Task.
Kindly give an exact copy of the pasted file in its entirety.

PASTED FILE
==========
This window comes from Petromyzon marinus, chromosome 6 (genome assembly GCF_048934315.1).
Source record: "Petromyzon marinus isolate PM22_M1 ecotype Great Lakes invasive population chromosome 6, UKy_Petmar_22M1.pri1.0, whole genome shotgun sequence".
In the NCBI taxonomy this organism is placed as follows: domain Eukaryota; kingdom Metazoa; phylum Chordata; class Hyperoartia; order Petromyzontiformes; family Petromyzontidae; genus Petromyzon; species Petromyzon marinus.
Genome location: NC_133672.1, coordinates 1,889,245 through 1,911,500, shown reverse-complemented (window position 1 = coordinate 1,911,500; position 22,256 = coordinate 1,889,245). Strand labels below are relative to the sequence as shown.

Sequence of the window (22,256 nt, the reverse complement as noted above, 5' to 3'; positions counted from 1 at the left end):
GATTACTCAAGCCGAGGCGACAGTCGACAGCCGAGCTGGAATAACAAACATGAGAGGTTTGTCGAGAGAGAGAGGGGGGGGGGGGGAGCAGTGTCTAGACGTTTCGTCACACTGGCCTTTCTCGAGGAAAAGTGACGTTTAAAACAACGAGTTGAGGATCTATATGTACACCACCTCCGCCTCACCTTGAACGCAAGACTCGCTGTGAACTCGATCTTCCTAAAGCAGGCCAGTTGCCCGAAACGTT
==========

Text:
This window comes from Petromyzon marinus, chromosome 6 (genome assembly GCF_048934315.1).
Source record: "Petromyzon marinus isolate PM22_M1 ecotype Great Lakes invasive population chromosome 6, UKy_Petmar_22M1.pri1.0, whole genome shotgun sequence".
In the NCBI taxonomy this organism is placed as follows: domain Eukaryota; kingdom Metazoa; phylum Chordata; class Hyperoartia; order Petromyzontiformes; family Petromyzontidae; genus Petromyzon; species Petromyzon marinus.
Genome location: NC_133672.1, coordinates 1,889,245 through 1,911,500, shown reverse-complemented (window position 1 = coordinate 1,911,500; position 22,256 = coordinate 1,889,245). Strand labels below are relative to the sequence as shown.

Sequence of the window (22,256 nt, the reverse complement as noted above, 5' to 3'; positions counted from 1 at the left end):
GATTACTCAAGCCGAGGCGACAGTCGACAGCCGAGCTGGAATAACAAACATGAGAGGTTTGTCGAGAGAGAGAGGGGGGGGGGGGGAGCAGTGTCTAGACGTTTCGTCACACTGGCCTTTCTCGAGGAAAAGTGACGTTTAAAACAACGAGTTGAGGATCTATATGTACACCACCTCCGCCTCACCTTGAACGCAAGACTCGCTGTGAACTCGATCTTCCTAAAGCAGGCCAGTTGCCCGAAACGTT